The missing piece?

We don't want to fall into the trap of thinking every top running back prospect is Ezekiel Elliott, but it is hard to ignore how a dominant running back brought everything together for the Cowboys in 2016.

Elliott led the NFL in rushing as a rookie, finishing over 300 yards ahead of the runner-up, and the Cowboys wound up finishing as NFC East champions with a 13-3 record. Yes, a lot of the pieces were already in place before the back’s arrival, including weapons in the passing game, a dominant run-blocking offensive line and an impressive, young quarterback. Elliott was the cherry on top.

The Cowboys weren't the only team to lean on their running back in '16. The Steelers rode Le'Veon Bell into the playoffs. The Patriots handed the football to LeGarrette Blount almost 300 times and led the league with 18 touchdowns on the ground. For all the talk of the NFL being a passing league where everybody has highly specialized, committee backfields, the feature back made something of a return last season.

In each case, the running back alone wasn't the reason for the success – Todd Gurley carried the ball a lot, too, but you didn't see the Rams in the playoffs. The Cowboys, Steelers and Patriots all have a quarterback, first and foremost, along with a decent supporting cast.

However, those situations are great examples of how a strong running back can complement a quarterback and an offense. When the game was on the line, it didn’t always fall on Dak Prescott, Ben Roethlisberger or Tom Brady to make something happen. Oftentimes, they could hand it off.

Wentz is going to make a leap in his second season regardless. He's surrounded by weapons and has a deep offensive line in front of him. But if the Eagles intend to reach the next level as a team in 2017, the best thing they could do is bring somebody in who will reduce Wentz's workload and take some of the pressure off of the quarterback to do everything.

Eagles Better or Worse 2017: Offensive line

Eagles Better or Worse 2017: Offensive line

The Eagles didn’t change much about their offensive line from last season. In fact, they retained pretty much everybody, even handed out a few contract extensions, while also going out and signing Chance Warmack in free agency.

The question is whether that was good enough. There are plenty of question marks among a nucleus of Jason Peters, Jason Kelce, Brandon Brooks and Lane Johnson, and standing still didn’t necessarily provide many answers.



The Eagles haven’t been this deep up front in years. First and foremost, 2016 draft picks Isaac Seumalo and Halapoulivaati Vaitai both got significant, meaningful experience in their rookie seasons, and should only be better for it going forward. Vaitai gives the club a capable backup at right tackle, while Seumalo will compete to start at left guard, but can play pretty much anywhere in a pinch.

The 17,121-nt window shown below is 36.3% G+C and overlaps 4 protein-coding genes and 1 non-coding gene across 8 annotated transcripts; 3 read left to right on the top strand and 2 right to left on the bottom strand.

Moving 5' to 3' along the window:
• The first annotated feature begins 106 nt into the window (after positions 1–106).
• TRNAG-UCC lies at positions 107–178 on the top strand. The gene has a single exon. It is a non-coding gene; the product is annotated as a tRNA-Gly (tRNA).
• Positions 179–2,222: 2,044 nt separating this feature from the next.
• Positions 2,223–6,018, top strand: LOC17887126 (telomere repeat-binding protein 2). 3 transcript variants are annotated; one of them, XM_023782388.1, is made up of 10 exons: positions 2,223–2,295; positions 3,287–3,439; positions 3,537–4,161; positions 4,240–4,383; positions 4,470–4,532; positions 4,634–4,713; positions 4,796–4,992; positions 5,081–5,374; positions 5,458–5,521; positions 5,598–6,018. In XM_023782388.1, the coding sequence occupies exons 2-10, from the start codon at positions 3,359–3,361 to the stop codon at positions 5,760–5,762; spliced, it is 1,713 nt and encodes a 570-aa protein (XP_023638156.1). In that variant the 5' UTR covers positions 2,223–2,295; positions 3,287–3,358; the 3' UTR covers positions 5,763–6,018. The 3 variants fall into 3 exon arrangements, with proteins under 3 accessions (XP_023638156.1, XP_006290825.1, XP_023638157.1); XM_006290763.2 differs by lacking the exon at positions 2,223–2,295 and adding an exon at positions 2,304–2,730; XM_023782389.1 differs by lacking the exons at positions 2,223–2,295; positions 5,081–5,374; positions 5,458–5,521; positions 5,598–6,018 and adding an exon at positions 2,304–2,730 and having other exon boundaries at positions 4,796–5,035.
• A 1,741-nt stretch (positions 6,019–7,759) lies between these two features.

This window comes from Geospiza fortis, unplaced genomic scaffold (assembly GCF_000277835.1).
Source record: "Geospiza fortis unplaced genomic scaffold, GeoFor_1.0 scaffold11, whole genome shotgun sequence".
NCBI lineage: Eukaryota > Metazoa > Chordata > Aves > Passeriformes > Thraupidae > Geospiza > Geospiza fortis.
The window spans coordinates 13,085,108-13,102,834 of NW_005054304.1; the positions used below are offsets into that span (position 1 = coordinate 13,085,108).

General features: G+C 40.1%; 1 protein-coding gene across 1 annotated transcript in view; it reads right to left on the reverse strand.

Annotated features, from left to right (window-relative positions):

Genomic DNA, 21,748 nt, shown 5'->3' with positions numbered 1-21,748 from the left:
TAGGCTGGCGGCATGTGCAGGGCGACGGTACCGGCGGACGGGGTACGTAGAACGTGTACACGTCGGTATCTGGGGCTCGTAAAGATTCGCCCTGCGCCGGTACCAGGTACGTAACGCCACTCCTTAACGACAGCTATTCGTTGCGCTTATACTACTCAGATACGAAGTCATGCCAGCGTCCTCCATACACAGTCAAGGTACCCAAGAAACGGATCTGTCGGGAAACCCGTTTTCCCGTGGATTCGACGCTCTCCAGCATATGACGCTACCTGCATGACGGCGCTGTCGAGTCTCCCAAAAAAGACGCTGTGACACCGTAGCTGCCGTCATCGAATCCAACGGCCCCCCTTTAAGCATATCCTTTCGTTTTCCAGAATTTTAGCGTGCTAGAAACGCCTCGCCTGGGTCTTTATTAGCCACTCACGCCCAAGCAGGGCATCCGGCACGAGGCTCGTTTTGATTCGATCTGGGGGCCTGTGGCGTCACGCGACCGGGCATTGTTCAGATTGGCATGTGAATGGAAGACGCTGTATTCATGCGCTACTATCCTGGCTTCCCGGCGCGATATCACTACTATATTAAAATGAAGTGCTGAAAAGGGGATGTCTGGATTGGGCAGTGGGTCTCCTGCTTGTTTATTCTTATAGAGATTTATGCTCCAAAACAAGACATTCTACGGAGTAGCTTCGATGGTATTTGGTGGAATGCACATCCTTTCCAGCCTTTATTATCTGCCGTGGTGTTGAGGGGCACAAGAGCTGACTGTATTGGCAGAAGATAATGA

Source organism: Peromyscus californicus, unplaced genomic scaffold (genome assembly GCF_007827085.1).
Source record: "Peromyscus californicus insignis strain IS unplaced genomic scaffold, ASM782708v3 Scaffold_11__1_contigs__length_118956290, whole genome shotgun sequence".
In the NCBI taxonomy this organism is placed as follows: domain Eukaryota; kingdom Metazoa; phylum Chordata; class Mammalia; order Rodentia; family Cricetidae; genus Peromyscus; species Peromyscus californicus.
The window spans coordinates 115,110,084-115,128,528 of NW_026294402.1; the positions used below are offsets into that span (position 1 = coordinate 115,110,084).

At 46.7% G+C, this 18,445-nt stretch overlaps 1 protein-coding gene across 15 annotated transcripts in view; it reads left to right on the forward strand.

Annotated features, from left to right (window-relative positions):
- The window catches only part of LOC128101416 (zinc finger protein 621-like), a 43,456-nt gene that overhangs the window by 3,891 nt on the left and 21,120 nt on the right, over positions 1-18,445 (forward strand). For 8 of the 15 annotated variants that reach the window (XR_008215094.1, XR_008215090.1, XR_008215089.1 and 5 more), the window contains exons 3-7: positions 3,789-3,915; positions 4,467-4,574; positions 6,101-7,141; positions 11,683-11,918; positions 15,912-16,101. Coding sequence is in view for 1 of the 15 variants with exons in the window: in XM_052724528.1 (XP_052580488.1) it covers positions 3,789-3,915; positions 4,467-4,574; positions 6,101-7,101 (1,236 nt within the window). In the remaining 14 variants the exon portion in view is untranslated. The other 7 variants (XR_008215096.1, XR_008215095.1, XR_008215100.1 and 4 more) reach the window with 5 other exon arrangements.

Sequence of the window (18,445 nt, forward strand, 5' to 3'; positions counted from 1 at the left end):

Chance Warmack bolsters a strong interior. Formerly the 10th-overall choice by the Titans in 2013, Warmack hasn’t really panned out in the NFL, plus missed all but two games last season with a hand injury. However, he has 48 career starts under his belt, only turns 26 in September, and is reunited with Eagles offensive line coach Jeff Stoutland from his college days at Alabama. It’s a great situation.

Veteran Stefen Wisniewski was retained after his one-year trial, and can fill in at guard or center, giving the Eagles quality backups at all three positions.

Trades could change the outlook here, as Allen Barbre and Jason Kelce have both been rumored on the block. Even if both were to go – which seems unlikely – the Eagles’ depth looks improved based on the increased experience alone.

Lane Johnson

Theoretically, Johnson could test positive for performance-enhancing drugs and wind up being suspended for the entire 2017 season. However, we’re going to assume he’s learned his lesson.

Johnson was slapped with a 10-game ban last season after his second positive test, and it turned out to be a crushing blow for the Eagles. Case in point: the team had a 5-1 record with Johnson, but went 1-9 without him. As long as he can put that stuff behind him once and for all, the arrow is still pointing up. Johnson is only 27, and there’s absolutely no debate about his importance to the offense now.


Getting older

Between Johnson, Seumalo, Vaitai and Warmack, the Eagles have no shortage of young talent along the offensive line. Evan Wisniewski and Brandon Brooks are only 28 this year. That being said, two of the most vital members of the unit are going to be on the wrong side of 30 – and their performance has already shown some signs of decline.